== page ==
Define tuskgee experiment
The Tuskegee experiment refers to an abusive health study conducted between 1932 and 1972 by the United States’ Public Health Service in collaboration with the Tuskegee Institute. The study’s main aim was to investigate the natural history of untreated syphilis, and due to assumptions that the effects of syphilis depended on race, scientists decided to study its effects on African-Americans cardiovascular systems. However, to ease doubt, the individuals who participated in the experiment were convinced that they were receiving free healthcare from the federal government. This study was, therefore, referred to as “Tuskegee Study of Untreated Syphilis in the Negro Male.”
The study entailed a group of 600 sharecroppers from Macon County in Alabama. In the given study group, 399 individuals were infected with syphilis, whereas 201 were free from the disease (Nix, 2020). However, the given study was conducted without the participants’ sanction. The subjects were also never enlightened on their diagnosis despite the risks that they could infect other people and that a long-term infection could lead to blindness, mental illness, heart diseases, and eventually death. For cover-up, researchers told them that they were being treated for “bad blood.” Bad blood was a local term used to refer to several illnesses such as anemia, syphilis, and fatigue. As a reward for taking part in the study, researchers promised free meals, free medical exams, and burial insurance.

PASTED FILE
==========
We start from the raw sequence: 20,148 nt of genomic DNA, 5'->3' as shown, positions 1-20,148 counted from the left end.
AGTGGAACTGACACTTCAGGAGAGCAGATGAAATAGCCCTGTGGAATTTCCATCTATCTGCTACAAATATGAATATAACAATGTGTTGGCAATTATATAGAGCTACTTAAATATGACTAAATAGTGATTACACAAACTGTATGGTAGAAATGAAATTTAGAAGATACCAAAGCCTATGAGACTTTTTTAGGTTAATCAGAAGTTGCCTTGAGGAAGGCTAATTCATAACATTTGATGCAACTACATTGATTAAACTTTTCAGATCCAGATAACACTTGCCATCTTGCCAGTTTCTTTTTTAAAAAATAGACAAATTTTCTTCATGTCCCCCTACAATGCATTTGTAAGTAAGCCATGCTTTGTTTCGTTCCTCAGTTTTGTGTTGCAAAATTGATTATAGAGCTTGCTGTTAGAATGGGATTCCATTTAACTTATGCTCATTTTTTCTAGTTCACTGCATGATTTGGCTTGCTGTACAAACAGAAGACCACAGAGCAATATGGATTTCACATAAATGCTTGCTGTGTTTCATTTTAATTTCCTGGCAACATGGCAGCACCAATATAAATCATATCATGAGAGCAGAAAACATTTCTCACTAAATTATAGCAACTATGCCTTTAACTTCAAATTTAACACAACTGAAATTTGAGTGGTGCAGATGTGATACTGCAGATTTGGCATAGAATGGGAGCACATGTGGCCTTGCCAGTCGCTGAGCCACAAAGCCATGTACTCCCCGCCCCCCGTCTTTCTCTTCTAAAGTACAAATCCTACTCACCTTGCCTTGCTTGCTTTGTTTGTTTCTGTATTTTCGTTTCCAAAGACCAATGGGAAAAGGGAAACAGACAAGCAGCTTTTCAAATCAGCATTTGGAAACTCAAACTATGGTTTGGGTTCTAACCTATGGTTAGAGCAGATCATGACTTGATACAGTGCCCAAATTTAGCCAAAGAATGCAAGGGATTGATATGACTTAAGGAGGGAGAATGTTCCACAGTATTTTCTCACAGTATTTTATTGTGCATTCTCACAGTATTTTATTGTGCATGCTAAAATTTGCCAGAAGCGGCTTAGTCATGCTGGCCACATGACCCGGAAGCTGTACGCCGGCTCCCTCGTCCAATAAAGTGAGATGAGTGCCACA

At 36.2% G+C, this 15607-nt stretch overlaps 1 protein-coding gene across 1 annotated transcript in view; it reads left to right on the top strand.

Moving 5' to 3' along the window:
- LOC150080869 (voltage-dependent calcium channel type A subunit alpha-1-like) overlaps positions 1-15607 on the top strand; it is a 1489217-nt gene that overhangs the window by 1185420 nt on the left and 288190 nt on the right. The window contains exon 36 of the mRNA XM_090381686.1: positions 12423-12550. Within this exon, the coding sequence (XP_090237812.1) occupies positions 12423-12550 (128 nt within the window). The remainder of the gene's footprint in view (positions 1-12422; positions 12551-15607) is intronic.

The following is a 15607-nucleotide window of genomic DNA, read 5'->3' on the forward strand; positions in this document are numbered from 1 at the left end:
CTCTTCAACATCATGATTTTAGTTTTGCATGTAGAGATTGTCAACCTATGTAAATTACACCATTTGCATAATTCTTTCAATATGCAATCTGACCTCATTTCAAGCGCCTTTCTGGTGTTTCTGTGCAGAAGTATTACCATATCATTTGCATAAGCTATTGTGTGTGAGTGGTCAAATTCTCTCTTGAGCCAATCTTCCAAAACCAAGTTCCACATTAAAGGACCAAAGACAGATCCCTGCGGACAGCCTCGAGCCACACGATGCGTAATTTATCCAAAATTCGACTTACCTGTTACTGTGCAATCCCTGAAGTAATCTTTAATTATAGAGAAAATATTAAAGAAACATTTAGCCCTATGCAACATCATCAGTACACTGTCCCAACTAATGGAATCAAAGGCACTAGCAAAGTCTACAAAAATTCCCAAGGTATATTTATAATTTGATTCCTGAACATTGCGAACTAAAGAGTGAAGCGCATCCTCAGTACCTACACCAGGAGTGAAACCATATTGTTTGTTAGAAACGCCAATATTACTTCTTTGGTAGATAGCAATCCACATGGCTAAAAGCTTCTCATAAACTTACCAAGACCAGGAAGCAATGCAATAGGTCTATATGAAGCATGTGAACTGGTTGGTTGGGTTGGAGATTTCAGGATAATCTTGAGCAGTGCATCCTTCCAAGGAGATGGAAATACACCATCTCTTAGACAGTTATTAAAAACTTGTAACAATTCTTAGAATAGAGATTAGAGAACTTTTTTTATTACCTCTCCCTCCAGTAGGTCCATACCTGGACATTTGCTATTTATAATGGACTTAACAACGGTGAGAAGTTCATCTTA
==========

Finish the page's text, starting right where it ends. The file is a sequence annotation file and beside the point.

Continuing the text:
Since the researchers’ primary purpose was to monitor the natural course of untreated syphilis, they withheld treatment and knowledge about penicillin from the infected participants despite penicillin having been approved as a safe and efficient treatment for syphilis in 1947. In return, the researchers gave the participating individuals inactive drugs such as mineral supplements and aspirin. Furthermore, researchers also prevented access to syphilis treatment programs by the participants. As a result of denied access to medical care, 40 wives of the infected individuals contracted syphilis, 19 of their children born had congenital syphilis, 28 of the subjects died of syphilis, and 100 died of syphilis related difficulties (Funding US, n d).